Last Saturday was the festival premiere of our feature About a Donkey. Kelsey and I flew down for the festival and enjoyed the hell out of it.
The festival was held at the University of North Georgia, and is run by professors at the school. The whole staff was lovely and super welcoming. There’s a real community feel since many of the volunteers are students, and families of those students come out to support the fest.
About a Donkey screened at 2:30pm in a nice theater. We could feel the care put into the setup. The screening started on time and played without tech issues. We had about 35 people in attendance, which was pretty cool considering we don’t have any cast or crew connections to Georgia. With the exception of wonderful filmmaker friend, Lynne Hansen (creator of I Make Films Like a Girl pins & shirts), who drove from Atlanta to finally meet me in person and support our premiere, everyone in attendance was a local who came out of mere interest in the film. We were elated to quickly realize the audience was enjoying the film because laughs started from essentially the first punchline and continued steadily throughout the film. One guy sitting right behind me and Kelsey was a particularly enthusiastic laugher, which made the experience all the more enjoyable for us! The Q&A was well-run and thoughtful. The audience had a lot of questions, and we were relieved and grateful to hear that the film resonated with them and they wanted to learn/see more!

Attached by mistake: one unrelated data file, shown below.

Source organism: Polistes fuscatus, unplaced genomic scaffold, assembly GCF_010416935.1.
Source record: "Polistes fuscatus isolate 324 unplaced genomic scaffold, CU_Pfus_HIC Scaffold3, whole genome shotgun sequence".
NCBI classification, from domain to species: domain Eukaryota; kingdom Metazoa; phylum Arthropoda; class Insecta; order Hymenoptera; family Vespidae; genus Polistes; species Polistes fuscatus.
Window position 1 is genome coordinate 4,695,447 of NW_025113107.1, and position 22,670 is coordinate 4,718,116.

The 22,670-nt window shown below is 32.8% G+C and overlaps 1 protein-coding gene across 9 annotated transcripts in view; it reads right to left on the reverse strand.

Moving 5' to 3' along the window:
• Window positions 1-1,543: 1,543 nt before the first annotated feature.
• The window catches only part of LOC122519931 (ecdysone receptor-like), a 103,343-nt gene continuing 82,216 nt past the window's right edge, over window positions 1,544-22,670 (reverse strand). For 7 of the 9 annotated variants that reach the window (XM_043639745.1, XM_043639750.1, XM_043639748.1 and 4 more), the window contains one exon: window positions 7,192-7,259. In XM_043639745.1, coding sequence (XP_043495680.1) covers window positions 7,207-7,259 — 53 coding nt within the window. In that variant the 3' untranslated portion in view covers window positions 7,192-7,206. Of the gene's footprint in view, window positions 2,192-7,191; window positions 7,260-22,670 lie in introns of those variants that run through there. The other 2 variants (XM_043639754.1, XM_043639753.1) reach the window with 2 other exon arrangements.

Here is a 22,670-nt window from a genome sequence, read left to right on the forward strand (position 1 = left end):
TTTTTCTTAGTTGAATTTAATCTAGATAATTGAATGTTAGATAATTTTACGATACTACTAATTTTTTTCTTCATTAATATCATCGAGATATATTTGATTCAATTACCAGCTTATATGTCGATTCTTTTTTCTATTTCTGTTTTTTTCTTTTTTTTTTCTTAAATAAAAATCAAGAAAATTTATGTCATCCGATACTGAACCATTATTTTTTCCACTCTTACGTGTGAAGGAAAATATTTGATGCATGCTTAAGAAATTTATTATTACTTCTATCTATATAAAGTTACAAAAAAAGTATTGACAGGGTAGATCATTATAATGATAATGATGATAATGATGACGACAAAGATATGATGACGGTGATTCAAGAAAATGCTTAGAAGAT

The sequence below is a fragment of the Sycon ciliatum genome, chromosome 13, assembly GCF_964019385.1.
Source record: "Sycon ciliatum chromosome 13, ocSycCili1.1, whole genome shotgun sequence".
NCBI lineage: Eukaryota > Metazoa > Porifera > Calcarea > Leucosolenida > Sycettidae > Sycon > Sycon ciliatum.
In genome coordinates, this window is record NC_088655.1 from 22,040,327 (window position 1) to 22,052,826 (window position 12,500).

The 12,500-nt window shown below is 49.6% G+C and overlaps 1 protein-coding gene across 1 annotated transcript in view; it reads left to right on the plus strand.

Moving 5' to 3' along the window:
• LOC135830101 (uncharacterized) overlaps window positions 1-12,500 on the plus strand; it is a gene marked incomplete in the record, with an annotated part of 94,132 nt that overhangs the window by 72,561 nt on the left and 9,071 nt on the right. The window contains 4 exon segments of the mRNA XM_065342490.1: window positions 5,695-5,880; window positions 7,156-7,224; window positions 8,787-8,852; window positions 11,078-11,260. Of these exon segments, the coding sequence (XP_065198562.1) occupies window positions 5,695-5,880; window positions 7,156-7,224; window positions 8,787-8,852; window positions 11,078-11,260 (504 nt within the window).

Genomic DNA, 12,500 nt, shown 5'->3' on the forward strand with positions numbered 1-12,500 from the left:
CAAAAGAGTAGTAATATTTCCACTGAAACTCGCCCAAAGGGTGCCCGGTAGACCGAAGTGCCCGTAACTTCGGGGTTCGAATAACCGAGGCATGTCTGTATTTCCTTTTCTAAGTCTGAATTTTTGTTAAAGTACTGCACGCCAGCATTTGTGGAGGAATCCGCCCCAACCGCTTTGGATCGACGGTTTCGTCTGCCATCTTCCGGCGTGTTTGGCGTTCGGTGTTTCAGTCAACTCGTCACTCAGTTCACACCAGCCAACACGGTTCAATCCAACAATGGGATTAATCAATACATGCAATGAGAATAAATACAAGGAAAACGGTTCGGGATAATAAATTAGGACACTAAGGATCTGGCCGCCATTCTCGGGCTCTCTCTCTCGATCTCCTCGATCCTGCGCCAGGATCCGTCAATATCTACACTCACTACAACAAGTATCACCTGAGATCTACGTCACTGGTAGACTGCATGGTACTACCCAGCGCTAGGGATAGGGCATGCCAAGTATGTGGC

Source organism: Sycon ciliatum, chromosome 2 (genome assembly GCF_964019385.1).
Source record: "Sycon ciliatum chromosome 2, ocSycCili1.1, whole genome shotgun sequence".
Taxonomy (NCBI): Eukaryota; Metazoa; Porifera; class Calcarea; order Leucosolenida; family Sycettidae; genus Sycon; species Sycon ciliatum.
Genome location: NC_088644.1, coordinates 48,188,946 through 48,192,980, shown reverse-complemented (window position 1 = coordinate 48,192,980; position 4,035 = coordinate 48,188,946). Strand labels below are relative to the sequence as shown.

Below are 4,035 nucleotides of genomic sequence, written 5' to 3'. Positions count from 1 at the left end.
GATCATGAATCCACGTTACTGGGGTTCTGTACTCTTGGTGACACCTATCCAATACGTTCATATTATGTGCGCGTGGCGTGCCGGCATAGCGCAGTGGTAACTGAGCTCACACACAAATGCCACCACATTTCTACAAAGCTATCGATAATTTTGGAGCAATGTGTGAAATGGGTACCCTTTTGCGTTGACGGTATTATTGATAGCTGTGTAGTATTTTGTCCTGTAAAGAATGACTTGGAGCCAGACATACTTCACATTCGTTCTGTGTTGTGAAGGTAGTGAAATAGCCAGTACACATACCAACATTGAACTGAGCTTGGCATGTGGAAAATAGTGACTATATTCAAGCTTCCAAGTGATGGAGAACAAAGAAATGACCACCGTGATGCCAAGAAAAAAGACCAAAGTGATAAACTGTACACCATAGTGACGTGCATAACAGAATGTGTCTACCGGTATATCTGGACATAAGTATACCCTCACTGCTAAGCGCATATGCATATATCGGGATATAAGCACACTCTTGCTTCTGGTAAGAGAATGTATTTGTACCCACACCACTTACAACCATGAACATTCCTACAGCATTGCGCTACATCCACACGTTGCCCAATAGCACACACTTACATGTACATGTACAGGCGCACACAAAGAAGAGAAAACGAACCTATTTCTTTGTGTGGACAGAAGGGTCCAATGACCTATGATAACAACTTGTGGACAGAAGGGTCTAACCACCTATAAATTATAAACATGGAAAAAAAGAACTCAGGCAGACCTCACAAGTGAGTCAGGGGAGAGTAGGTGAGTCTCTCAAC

Even after the Q&A, quite a few people stuck around to talk to us and personally tell us that they liked the film. Two teen girls talked to us about their own aspirations in film and were super excited to meet us. That was a really humbling and inspiring moment.
We spent much of the rest of the day hanging out with Lynne, whose work you should definitely check out. She’s a horror fan/filmmaker like me, but had some really positive feedback about the film and how it touched her despite its lack of gore! And a couple strangers even tweeted recommendations of catching the film at future festivals. The afterparty was really fun, held at a local brewery. We chatted with a couple other filmmakers in the festival, but mainly found ourselves in Q&A’s with students who wanted to hear more about what we do and how we do it. It was an awesome experience all around.
I loved being part of the Georgia Film Festival and would definitely like to return. I want to thank them for programming our film. As filmmakers, our goal is to reach people beyond our own network, and festivals are a way to do that. However, festivals often have a goal of filling as many seats as possible, which typically means trying to program only name-driven content and/or local content where cast & crew will heavily market to their local networks. That’s why it’s so wonderful that the Georgia Film Fest programming team enjoyed the film enough to offer it a slot and allow us this audience engagement!
We’ll have more festival news soon! Stay tuned!